In addition to the qgs builtin Runge-Kutta integrator, the qgs model can alternatively be integrated with a package called DifferentialEquations.jl written in Julia, and available through the diffeqpy python package. The diffeqpy package first installation step is done by Anaconda in the qgs environment but then you must install Julia and follow the final manual installation instruction found in the diffeqpy README.

These can be summed up as opening a terminal and doing:

conda activate qgs

and then inside the Python command line interface do:

>>> import diffeqpy
>>> diffeqpy.install()

which will then finalize the installation. An Example of DiffEqPy usage notebook using this package is available in the documentation.


To build the documentation, please run (with the conda environment activated):

cd documentation
make html

You may need to install make if it is not already present on your system. Once built, the documentation is available here.


qgs can be used by editing and running the script found in the main folder:




For more advanced usages, please read the User guide.


Another nice way to run the model is through the use of Jupyter notebooks. Simple examples can be found in the notebooks folder. For instance, running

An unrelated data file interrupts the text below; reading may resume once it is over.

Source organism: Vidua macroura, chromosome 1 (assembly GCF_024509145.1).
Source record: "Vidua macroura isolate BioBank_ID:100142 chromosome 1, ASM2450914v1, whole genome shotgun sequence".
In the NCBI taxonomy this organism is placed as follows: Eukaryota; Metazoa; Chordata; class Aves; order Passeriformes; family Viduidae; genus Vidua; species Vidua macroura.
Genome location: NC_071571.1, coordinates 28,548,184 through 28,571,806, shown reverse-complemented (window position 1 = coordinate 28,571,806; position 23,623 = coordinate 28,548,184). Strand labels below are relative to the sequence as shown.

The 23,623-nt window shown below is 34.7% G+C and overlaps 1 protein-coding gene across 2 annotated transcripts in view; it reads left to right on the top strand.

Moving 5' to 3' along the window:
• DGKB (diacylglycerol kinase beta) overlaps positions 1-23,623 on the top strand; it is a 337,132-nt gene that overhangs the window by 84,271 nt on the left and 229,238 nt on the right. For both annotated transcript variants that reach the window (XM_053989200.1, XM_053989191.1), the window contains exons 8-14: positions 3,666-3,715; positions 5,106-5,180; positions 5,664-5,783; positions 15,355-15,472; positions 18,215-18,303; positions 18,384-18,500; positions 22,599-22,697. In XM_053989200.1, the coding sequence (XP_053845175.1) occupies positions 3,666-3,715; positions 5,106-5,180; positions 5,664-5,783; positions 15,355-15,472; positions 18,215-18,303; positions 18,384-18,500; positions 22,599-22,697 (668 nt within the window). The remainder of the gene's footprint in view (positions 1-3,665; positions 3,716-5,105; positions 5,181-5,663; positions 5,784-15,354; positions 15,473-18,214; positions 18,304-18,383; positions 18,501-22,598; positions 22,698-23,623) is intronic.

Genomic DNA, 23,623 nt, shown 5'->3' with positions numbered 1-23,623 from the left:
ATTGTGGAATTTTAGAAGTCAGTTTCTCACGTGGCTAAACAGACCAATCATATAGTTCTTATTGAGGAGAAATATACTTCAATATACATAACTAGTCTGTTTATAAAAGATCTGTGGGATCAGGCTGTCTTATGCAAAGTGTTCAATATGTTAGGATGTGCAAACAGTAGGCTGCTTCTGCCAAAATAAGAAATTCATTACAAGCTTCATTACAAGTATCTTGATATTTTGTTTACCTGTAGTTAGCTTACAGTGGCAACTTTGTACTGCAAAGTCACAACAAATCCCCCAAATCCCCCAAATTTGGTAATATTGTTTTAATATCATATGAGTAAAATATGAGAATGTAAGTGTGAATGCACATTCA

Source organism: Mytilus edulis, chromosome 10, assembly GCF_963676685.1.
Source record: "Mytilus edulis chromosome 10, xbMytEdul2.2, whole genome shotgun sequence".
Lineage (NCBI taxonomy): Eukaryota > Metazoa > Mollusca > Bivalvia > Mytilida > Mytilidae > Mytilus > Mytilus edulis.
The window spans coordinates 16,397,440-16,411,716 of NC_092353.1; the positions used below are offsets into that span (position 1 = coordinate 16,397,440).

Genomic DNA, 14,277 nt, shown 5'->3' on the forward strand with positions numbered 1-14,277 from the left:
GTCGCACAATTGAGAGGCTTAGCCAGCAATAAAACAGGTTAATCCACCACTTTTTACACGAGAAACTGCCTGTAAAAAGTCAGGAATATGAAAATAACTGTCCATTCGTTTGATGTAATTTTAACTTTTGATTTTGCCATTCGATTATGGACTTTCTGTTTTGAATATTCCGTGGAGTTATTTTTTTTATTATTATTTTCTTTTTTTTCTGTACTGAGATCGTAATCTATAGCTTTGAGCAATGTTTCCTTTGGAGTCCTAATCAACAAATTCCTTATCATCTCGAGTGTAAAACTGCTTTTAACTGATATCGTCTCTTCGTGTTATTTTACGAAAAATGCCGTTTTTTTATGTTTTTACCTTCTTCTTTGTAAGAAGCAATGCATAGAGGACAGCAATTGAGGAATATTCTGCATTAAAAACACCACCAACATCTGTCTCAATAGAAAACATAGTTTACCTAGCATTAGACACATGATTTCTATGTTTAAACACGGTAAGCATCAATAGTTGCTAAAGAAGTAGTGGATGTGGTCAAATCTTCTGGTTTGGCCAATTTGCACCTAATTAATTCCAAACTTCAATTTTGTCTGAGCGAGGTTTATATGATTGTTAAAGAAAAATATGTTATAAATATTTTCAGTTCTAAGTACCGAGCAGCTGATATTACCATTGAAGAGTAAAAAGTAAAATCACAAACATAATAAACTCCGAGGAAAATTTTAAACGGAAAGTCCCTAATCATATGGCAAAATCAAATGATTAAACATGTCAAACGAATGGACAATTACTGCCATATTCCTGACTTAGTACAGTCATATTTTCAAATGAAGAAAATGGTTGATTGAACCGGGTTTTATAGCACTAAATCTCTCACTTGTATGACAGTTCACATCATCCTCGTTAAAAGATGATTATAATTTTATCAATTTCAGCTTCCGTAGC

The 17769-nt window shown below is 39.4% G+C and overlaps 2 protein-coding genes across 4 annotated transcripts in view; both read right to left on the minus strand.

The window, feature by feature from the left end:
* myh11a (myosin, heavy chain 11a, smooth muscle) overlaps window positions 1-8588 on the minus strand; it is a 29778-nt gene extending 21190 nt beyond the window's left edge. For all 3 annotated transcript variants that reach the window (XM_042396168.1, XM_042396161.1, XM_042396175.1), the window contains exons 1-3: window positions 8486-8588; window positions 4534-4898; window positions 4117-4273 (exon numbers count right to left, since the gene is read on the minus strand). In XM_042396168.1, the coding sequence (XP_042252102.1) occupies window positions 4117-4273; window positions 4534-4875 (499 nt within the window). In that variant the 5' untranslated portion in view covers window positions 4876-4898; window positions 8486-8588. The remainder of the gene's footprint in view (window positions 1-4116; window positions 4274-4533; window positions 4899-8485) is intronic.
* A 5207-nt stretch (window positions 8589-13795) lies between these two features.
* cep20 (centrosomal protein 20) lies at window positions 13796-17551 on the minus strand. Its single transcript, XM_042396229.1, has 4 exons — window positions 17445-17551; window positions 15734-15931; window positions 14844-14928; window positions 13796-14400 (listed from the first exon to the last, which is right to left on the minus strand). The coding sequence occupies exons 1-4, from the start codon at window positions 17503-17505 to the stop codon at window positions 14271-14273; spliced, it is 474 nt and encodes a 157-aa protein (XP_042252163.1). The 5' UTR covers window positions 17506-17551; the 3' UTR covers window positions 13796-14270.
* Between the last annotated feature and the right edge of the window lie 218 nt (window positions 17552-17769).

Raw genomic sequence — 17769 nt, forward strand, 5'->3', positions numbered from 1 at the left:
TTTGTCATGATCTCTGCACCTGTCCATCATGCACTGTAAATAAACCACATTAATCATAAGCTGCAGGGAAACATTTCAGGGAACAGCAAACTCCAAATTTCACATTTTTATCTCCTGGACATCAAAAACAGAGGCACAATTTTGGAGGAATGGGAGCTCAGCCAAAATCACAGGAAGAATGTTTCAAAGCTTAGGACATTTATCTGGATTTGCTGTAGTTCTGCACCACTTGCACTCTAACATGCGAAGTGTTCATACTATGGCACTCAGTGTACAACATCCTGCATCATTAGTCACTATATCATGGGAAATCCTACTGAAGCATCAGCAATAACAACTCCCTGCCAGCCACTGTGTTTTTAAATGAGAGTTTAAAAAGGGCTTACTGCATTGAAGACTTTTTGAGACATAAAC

conda activate qgs
cd notebooks

will lead you to your favorite browser where you can load and run the examples.


qgs needs mainly:

  • Numpy for numeric support

  • sparse for sparse multidimensional arrays support

  • Numba for code acceleration

  • Sympy for symbolic manipulation of inner products

Check the yaml file environment.yml for the full list of dependencies.

Forthcoming developments

  • Scientific development (short-to-mid-term developments)

    • Dynamical equilibrium temperature equations

    • Non-autonomous equation (seasonality, etc…)

    • Quartic T⁴ temperature tendencies

  • Technical mid-term developments

    • Dimensionally robust Parameter class operation

  • Long-term development track

    • Active advection

    • True quasi-geostrophic ocean when using ocean model version

    • Salinity in the ocean

    • Symbolic PDE equation specification

    • Numerical basis of function

Contributing to qgs

If you want to contribute actively to the roadmap detailed above, please contact the main authors.